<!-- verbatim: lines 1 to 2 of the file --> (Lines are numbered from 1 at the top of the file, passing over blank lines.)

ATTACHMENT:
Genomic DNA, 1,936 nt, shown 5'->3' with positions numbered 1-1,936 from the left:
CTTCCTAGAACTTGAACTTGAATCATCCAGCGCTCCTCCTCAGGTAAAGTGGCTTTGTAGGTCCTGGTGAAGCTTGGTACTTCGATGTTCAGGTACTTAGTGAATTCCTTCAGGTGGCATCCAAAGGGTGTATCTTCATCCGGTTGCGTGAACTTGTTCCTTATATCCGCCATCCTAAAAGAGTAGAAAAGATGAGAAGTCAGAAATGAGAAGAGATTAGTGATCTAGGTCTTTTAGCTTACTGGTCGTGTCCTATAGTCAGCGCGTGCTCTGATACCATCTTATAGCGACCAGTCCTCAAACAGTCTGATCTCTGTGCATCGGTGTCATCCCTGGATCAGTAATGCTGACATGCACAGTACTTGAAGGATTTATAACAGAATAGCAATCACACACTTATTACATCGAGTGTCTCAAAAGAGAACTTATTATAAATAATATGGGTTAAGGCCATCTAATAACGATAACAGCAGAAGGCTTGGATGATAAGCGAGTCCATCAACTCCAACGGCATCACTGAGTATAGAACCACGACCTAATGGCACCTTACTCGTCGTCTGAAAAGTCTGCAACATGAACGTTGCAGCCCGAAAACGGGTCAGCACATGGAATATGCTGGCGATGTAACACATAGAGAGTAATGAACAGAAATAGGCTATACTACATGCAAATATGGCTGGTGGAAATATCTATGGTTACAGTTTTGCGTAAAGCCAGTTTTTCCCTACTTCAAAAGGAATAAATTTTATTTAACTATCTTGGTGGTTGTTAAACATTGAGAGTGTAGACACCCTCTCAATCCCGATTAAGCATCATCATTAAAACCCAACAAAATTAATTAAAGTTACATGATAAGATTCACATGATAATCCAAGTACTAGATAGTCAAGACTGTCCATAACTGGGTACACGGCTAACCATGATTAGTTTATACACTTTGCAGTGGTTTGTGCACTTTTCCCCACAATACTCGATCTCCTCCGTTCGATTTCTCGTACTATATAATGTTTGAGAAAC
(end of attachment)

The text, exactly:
Genomic DNA, 1,936 nt, shown 5'->3' with positions numbered 1-1,936 from the left:
CTTCCTAGAACTTGAACTTGAATCATCCAGCGCTCCTCCTCAGGTAAAGTGGCTTTGTAGGTCCTGGTGAAGCTTGGTACTTCGATGTTCAGGTACTTAGTGAATTCCTTCAGGTGGCATCCAAAGGGTGTATCTTCATCCGGTTGCGTGAACTTGTTCCTTATATCCGCCATCCTAAAAGAGTAGAAAAGATGAGAAGTCAGAAATGAGAAGAGATTAGTGATCTAGGTCTTTTAGCTTACTGGTCGTGTCCTATAGTCAGCGCGTGCTCTGATACCATCTTATAGCGACCAGTCCTCAAACAGTCTGATCTCTGTGCATCGGTGTCATCCCTGGATCAGTAATGCTGACATGCACAGTACTTGAAGGATTTATAACAGAATAGCAATCACACACTTATTACATCGAGTGTCTCAAAAGAGAACTTATTATAAATAATATGGGTTAAGGCCATCTAATAACGATAACAGCAGAAGGCTTGGATGATAAGCGAGTCCATCAACTCCAACGGCATCACTGAGTATAGAACCACGACCTAATGGCACCTTACTCGTCGTCTGAAAAGTCTGCAACATGAACGTTGCAGCCCGAAAACGGGTCAGCACATGGAATATGCTGGCGATGTAACACATAGAGAGTAATGAACAGAAATAGGCTATACTACATGCAAATATGGCTGGTGGAAATATCTATGGTTACAGTTTTGCGTAAAGCCAGTTTTTCCCTACTTCAAAAGGAATAAATTTTATTTAACTATCTTGGTGGTTGTTAAACATTGAGAGTGTAGACACCCTCTCAATCCCGATTAAGCATCATCATTAAAACCCAACAAAATTAATTAAAGTTACATGATAAGATTCACATGATAATCCAAGTACTAGATAGTCAAGACTGTCCATAACTGGGTACACGGCTAACCATGATTAGTTTATACACTTTGCAGTGGTTTGTGCACTTTTCCCCACAATACTCGATCTCCTCCGTTCGATTTCTCGTACTATATAATGTTTGAGAAAC